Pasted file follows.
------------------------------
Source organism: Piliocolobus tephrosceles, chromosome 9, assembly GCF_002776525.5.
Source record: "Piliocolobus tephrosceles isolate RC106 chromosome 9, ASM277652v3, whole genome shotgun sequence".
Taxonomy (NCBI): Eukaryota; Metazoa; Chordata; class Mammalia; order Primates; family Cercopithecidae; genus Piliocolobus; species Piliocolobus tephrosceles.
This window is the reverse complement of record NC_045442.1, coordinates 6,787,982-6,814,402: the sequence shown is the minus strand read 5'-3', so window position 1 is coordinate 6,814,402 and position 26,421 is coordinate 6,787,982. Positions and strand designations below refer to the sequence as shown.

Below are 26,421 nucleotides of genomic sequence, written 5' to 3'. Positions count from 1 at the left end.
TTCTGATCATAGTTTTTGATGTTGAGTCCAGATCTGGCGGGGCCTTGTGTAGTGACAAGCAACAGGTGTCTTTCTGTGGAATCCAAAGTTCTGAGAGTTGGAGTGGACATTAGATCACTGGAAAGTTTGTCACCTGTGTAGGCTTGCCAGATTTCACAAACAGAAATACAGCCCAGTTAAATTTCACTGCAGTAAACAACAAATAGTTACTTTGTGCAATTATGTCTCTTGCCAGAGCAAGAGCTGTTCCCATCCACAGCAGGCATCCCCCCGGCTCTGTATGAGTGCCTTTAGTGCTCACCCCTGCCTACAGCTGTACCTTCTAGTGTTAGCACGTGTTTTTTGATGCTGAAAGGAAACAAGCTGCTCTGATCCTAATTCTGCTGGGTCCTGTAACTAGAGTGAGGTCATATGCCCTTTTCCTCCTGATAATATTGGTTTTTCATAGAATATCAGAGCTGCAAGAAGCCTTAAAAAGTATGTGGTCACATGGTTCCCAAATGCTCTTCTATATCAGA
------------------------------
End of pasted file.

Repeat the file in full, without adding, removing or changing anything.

Source organism: Piliocolobus tephrosceles, chromosome 9, assembly GCF_002776525.5.
Source record: "Piliocolobus tephrosceles isolate RC106 chromosome 9, ASM277652v3, whole genome shotgun sequence".
Taxonomy (NCBI): Eukaryota; Metazoa; Chordata; class Mammalia; order Primates; family Cercopithecidae; genus Piliocolobus; species Piliocolobus tephrosceles.
This window is the reverse complement of record NC_045442.1, coordinates 6,787,982-6,814,402: the sequence shown is the minus strand read 5'-3', so window position 1 is coordinate 6,814,402 and position 26,421 is coordinate 6,787,982. Positions and strand designations below refer to the sequence as shown.

Below are 26,421 nucleotides of genomic sequence, written 5' to 3'. Positions count from 1 at the left end.
TTCTGATCATAGTTTTTGATGTTGAGTCCAGATCTGGCGGGGCCTTGTGTAGTGACAAGCAACAGGTGTCTTTCTGTGGAATCCAAAGTTCTGAGAGTTGGAGTGGACATTAGATCACTGGAAAGTTTGTCACCTGTGTAGGCTTGCCAGATTTCACAAACAGAAATACAGCCCAGTTAAATTTCACTGCAGTAAACAACAAATAGTTACTTTGTGCAATTATGTCTCTTGCCAGAGCAAGAGCTGTTCCCATCCACAGCAGGCATCCCCCCGGCTCTGTATGAGTGCCTTTAGTGCTCACCCCTGCCTACAGCTGTACCTTCTAGTGTTAGCACGTGTTTTTTGATGCTGAAAGGAAACAAGCTGCTCTGATCCTAATTCTGCTGGGTCCTGTAACTAGAGTGAGGTCATATGCCCTTTTCCTCCTGATAATATTGGTTTTTCATAGAATATCAGAGCTGCAAGAAGCCTTAAAAAGTATGTGGTCACATGGTTCCCAAATGCTCTTCTATATCAGA